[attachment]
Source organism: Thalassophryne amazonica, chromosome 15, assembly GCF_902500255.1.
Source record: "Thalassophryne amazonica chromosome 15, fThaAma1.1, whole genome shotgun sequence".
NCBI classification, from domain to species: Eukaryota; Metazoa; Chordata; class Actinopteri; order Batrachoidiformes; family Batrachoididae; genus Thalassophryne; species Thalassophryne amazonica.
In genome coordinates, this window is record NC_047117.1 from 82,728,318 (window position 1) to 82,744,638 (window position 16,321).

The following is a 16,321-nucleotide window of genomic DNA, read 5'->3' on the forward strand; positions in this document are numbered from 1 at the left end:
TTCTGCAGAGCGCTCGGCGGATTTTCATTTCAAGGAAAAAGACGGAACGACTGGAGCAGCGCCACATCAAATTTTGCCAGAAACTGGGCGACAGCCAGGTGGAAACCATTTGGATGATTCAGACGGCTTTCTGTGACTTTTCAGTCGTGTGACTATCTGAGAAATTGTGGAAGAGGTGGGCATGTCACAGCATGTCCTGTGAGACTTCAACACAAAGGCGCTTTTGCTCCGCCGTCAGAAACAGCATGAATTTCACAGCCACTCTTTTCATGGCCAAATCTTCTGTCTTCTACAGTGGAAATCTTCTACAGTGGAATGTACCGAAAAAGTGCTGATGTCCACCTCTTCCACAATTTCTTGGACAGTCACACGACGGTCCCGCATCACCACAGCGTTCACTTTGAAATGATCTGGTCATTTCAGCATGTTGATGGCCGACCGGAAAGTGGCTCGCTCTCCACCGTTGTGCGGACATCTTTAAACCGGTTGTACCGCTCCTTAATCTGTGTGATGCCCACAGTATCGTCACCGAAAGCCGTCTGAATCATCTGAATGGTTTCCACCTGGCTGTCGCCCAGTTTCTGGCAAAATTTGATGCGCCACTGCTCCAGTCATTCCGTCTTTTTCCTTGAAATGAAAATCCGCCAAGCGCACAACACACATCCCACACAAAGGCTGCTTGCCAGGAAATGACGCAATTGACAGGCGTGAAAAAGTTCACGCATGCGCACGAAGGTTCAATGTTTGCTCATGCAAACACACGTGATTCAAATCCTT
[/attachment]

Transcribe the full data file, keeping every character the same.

Source organism: Thalassophryne amazonica, chromosome 15, assembly GCF_902500255.1.
Source record: "Thalassophryne amazonica chromosome 15, fThaAma1.1, whole genome shotgun sequence".
NCBI classification, from domain to species: Eukaryota; Metazoa; Chordata; class Actinopteri; order Batrachoidiformes; family Batrachoididae; genus Thalassophryne; species Thalassophryne amazonica.
In genome coordinates, this window is record NC_047117.1 from 82,728,318 (window position 1) to 82,744,638 (window position 16,321).

The following is a 16,321-nucleotide window of genomic DNA, read 5'->3' on the forward strand; positions in this document are numbered from 1 at the left end:
TTCTGCAGAGCGCTCGGCGGATTTTCATTTCAAGGAAAAAGACGGAACGACTGGAGCAGCGCCACATCAAATTTTGCCAGAAACTGGGCGACAGCCAGGTGGAAACCATTTGGATGATTCAGACGGCTTTCTGTGACTTTTCAGTCGTGTGACTATCTGAGAAATTGTGGAAGAGGTGGGCATGTCACAGCATGTCCTGTGAGACTTCAACACAAAGGCGCTTTTGCTCCGCCGTCAGAAACAGCATGAATTTCACAGCCACTCTTTTCATGGCCAAATCTTCTGTCTTCTACAGTGGAAATCTTCTACAGTGGAATGTACCGAAAAAGTGCTGATGTCCACCTCTTCCACAATTTCTTGGACAGTCACACGACGGTCCCGCATCACCACAGCGTTCACTTTGAAATGATCTGGTCATTTCAGCATGTTGATGGCCGACCGGAAAGTGGCTCGCTCTCCACCGTTGTGCGGACATCTTTAAACCGGTTGTACCGCTCCTTAATCTGTGTGATGCCCACAGTATCGTCACCGAAAGCCGTCTGAATCATCTGAATGGTTTCCACCTGGCTGTCGCCCAGTTTCTGGCAAAATTTGATGCGCCACTGCTCCAGTCATTCCGTCTTTTTCCTTGAAATGAAAATCCGCCAAGCGCACAACACACATCCCACACAAAGGCTGCTTGCCAGGAAATGACGCAATTGACAGGCGTGAAAAAGTTCACGCATGCGCACGAAGGTTCAATGTTTGCTCATGCAAACACACGTGATTCAAATCCTT